Geothermal Energy in Côte d’Ivoire

A number of countries in African have significant amounts of intrusive rock formations and associated hydrothermal mineralisation ore deposits. (16) Côte d’Ivoire is one such example. The use of Geothermal Energy for electricity would help reduce Energy Poverty, reduce carbon emissions, improve grid stability, and allow more domestic processing of mineral ores to keep more value for the country.

Coming soon: (17) Democratic Republic of Congo (DRC); (18) Egypt; (19) Equatorial Guinea; (20) Gabon; (21) Liberia; (22) Mauritania; (23) Senegal, (24) Sudan, and (25) South Sudan.
Still working on the remaining African countries.

A resilient Energy Mix can make good use of the domestically available, economic, environmentally sustainable, dispatchable baseload of Geothermal Energy.

Minerals 2018, 8(2), 73; https://doi.org/10.3390/min8020073
  • Côte d’Ivoire’s (CDI) basement geology is Archean and Lower Proterozoic rocks belonging to the West African Craton. Western CDI has Archean rocks consist mainly of granulitic and migmatitic gneisses and Eburnean granite intrusions bound by Greenstone belts. Central and eastern CDI have Paleoproterozoic rocks consist mainly of subparallel volcanic belts and sedimentary basins;
  • Heat pathways in faults and fractures adjacent to these numerous intrusive structures (some with adjacent hydrothermal mineralisation deposits) would allow heat flux closer to the surface for access by geothermal wells;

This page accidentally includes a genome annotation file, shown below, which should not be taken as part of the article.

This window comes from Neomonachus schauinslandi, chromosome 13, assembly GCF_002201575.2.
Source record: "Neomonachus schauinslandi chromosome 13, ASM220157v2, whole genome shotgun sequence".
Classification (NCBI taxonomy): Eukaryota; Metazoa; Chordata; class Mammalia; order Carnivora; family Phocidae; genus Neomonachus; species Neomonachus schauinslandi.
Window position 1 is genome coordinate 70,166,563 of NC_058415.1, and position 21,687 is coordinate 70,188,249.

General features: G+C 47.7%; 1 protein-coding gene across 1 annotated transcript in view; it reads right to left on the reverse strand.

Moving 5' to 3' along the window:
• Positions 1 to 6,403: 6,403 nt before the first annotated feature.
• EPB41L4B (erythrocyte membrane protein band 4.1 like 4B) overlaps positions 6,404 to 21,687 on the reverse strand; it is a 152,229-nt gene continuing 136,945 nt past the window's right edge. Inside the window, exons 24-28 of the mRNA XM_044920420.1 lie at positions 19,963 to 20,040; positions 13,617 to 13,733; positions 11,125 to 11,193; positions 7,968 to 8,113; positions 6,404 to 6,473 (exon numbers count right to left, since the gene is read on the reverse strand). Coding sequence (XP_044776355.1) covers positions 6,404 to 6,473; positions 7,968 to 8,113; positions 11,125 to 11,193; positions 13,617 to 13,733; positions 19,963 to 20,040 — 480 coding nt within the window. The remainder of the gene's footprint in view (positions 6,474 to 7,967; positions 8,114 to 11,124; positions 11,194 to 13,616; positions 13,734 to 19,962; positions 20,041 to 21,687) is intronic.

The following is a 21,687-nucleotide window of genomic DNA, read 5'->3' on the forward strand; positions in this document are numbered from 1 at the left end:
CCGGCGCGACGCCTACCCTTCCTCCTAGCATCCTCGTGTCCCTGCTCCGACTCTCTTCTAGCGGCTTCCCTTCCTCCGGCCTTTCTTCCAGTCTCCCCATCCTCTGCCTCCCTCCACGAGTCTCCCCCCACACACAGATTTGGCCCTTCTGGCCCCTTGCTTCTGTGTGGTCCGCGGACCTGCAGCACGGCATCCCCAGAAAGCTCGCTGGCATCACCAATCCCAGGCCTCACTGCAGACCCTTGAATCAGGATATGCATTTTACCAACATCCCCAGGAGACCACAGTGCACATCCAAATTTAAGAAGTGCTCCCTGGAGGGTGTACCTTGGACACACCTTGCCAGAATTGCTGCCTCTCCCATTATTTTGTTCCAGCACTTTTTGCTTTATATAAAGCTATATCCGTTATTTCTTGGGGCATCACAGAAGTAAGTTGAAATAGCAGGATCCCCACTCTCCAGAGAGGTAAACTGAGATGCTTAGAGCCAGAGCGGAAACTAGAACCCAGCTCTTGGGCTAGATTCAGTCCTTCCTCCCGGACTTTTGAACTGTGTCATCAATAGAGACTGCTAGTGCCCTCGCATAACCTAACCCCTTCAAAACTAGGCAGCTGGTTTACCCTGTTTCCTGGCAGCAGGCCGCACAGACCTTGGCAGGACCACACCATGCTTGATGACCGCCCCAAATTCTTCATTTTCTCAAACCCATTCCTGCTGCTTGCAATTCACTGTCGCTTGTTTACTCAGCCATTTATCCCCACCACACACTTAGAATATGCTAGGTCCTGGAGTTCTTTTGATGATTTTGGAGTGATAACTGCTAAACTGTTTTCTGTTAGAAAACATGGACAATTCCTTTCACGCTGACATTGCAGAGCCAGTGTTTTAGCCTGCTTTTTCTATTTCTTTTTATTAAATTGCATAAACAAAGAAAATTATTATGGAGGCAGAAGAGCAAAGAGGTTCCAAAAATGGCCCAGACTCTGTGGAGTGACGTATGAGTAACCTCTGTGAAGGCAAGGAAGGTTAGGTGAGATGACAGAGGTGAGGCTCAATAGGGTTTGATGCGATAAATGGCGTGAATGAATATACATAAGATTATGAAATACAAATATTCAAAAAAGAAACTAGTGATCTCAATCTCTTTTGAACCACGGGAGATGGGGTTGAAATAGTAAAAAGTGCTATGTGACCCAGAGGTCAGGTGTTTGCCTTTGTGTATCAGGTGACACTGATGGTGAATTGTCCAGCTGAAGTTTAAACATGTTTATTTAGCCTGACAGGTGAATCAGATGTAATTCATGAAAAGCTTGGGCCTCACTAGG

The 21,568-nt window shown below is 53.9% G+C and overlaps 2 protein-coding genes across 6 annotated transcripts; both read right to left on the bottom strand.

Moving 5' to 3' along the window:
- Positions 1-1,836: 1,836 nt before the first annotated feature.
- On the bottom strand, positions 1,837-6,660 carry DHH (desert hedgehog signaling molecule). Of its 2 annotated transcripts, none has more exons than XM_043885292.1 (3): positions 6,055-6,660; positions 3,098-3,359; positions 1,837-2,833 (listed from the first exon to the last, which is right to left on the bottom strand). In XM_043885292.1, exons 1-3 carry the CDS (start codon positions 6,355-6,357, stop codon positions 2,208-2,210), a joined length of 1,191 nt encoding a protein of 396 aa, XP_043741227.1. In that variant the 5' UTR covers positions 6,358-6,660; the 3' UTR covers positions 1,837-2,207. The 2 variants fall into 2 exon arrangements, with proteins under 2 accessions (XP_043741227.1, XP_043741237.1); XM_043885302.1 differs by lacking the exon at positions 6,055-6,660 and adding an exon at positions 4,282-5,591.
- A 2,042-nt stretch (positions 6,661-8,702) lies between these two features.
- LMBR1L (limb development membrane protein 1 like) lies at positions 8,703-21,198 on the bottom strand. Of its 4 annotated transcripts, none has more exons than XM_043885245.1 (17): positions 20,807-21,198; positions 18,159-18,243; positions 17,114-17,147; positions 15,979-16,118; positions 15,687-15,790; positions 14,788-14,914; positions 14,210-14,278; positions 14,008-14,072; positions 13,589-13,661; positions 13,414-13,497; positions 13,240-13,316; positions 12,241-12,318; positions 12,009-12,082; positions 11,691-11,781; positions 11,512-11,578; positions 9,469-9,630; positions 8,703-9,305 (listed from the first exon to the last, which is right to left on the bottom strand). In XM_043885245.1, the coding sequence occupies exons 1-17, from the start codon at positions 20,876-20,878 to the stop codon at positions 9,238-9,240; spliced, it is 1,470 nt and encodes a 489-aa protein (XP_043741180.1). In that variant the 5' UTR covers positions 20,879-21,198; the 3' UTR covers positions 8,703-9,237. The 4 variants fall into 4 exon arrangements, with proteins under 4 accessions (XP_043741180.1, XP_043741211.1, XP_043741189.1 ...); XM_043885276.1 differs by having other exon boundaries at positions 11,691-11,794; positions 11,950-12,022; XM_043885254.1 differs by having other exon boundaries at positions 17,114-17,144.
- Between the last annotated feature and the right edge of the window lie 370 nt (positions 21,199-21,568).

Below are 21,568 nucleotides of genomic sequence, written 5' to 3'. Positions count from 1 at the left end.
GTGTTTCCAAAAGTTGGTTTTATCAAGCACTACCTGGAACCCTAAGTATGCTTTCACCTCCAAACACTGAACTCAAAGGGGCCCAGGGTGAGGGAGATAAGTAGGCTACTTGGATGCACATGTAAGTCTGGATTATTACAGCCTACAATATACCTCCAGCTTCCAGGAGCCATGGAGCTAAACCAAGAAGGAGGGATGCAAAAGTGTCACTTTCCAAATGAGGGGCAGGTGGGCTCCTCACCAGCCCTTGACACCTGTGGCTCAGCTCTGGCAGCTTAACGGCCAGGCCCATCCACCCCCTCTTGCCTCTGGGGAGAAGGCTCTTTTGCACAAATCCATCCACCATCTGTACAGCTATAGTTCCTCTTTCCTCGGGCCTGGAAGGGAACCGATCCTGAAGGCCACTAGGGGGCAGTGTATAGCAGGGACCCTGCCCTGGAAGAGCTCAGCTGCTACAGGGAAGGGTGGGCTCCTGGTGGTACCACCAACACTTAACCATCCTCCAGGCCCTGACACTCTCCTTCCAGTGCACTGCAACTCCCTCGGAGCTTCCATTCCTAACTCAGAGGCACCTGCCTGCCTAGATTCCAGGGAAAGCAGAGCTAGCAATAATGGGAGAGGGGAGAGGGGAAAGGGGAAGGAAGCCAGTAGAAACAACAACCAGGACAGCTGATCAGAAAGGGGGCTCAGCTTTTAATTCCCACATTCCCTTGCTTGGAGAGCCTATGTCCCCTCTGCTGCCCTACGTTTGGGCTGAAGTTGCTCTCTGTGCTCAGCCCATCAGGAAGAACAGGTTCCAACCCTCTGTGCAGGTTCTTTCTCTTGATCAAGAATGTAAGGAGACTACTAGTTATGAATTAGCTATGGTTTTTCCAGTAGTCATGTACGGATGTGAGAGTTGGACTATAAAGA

• Further heat flux density exploration in these areas is necessary to develop opportunities, but the types of geology in CDI have been seen in other successful geothermal locations;
  • Clean, environmentally sustainable renewable Geothermal Energy would be possible thanks to modern, low and medium enthalpy Binary ORC power generation solutions. Good geoscience tools are available to help incrementally explore and de-risk the areas of potentially suitable heat energy sources before more expensive drilling is required;
  • Very attractive Levelised Cost of Electricity (LCOE) is commercially feasible for some developments to help improve electrification, reduce reliance on carbon fuelled power plants and hydropower plants, reduce energy poverty, and increase grid resilience for CDI. Increased electrical supply will also support domestic conversion of raw materials including gold and other mineral resources to capture more value for CDI.

Leave a comment

Your email address will not be published.

This site uses Akismet to reduce spam. Learn how your comment data is processed.